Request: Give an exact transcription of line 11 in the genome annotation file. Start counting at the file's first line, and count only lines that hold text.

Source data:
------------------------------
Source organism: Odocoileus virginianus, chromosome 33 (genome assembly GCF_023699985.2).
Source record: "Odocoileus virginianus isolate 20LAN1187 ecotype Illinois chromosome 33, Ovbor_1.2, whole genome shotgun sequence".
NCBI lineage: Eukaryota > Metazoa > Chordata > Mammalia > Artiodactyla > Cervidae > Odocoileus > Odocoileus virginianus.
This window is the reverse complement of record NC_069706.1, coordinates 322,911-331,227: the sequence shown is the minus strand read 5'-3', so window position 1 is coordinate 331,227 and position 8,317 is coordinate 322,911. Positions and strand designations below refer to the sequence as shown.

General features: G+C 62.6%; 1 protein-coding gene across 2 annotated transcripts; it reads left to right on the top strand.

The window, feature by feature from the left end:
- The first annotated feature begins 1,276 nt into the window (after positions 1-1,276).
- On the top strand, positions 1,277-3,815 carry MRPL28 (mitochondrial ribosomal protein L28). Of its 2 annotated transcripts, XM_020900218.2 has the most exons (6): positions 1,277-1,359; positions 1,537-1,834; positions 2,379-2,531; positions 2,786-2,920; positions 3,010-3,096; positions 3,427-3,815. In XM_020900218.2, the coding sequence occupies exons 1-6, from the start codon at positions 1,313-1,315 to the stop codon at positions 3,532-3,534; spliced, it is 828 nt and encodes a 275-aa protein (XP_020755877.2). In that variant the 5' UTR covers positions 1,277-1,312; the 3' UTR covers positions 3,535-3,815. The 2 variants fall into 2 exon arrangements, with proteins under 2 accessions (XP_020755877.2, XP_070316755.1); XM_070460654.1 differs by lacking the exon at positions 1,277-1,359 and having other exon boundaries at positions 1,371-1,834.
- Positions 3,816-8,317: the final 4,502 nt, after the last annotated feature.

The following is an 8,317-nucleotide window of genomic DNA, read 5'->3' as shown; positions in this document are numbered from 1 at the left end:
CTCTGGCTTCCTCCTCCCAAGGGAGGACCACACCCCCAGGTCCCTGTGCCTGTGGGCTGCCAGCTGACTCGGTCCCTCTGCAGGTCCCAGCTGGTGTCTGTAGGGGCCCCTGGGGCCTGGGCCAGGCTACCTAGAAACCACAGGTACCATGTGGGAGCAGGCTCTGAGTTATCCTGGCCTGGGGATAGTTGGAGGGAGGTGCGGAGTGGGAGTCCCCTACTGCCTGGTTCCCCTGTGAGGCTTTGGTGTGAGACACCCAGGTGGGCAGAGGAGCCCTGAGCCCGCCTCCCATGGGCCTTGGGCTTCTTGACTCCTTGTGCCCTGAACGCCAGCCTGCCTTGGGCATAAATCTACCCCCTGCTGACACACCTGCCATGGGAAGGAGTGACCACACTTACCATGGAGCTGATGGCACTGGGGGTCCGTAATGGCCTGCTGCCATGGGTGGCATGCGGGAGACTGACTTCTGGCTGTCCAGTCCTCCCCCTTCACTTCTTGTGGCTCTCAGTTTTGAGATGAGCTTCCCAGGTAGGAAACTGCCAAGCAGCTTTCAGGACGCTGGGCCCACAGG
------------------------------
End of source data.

CTCTGGCTTCCTCCTCCCAAGGGAGGACCACACCCCCAGGTCCCTGTGCCTGTGGGCTGCCAGCTGACTCGGTCCCTCTGCAGGTCCCAGCTGGTGTCTGTAGGGGCCCCTGGGGCCTGGGCCAGGCTACCTAGAAACCACAGGTACCATGTGGGAGCAGGCTCTGAGTTATCCTGGCCTGGGGATAGTTGGAGGGAGGTGCGGAGTGGGAGTCCCCTACTGCCTGGTTCCCCTGTGAGGCTTTGGTGTGAGACACCCAGGTGGGCAGAGGAGCCCTGAGCCCGCCTCCCATGGGCCTTGGGCTTCTTGACTCCTTGTGCCCTGAACGCCAGCCTGCCTTGGGCATAAATCTACCCCCTGCTGACACACCTGCCATGGGAAGGAGTGACCACACTTACCATGGAGCTGATGGCACTGGGGGTCCGTAATGGCCTGCTGCCATGGGTGGCATGCGGGAGACTGACTTCTGGCTGTCCAGTCCTCCCCCTTCACTTCTTGTGGCTCTCAGTTTTGAGATGAGCTTCCCAGGTAGGAAACTGCCAAGCAGCTTTCAGGACGCTGGGCCCACAGG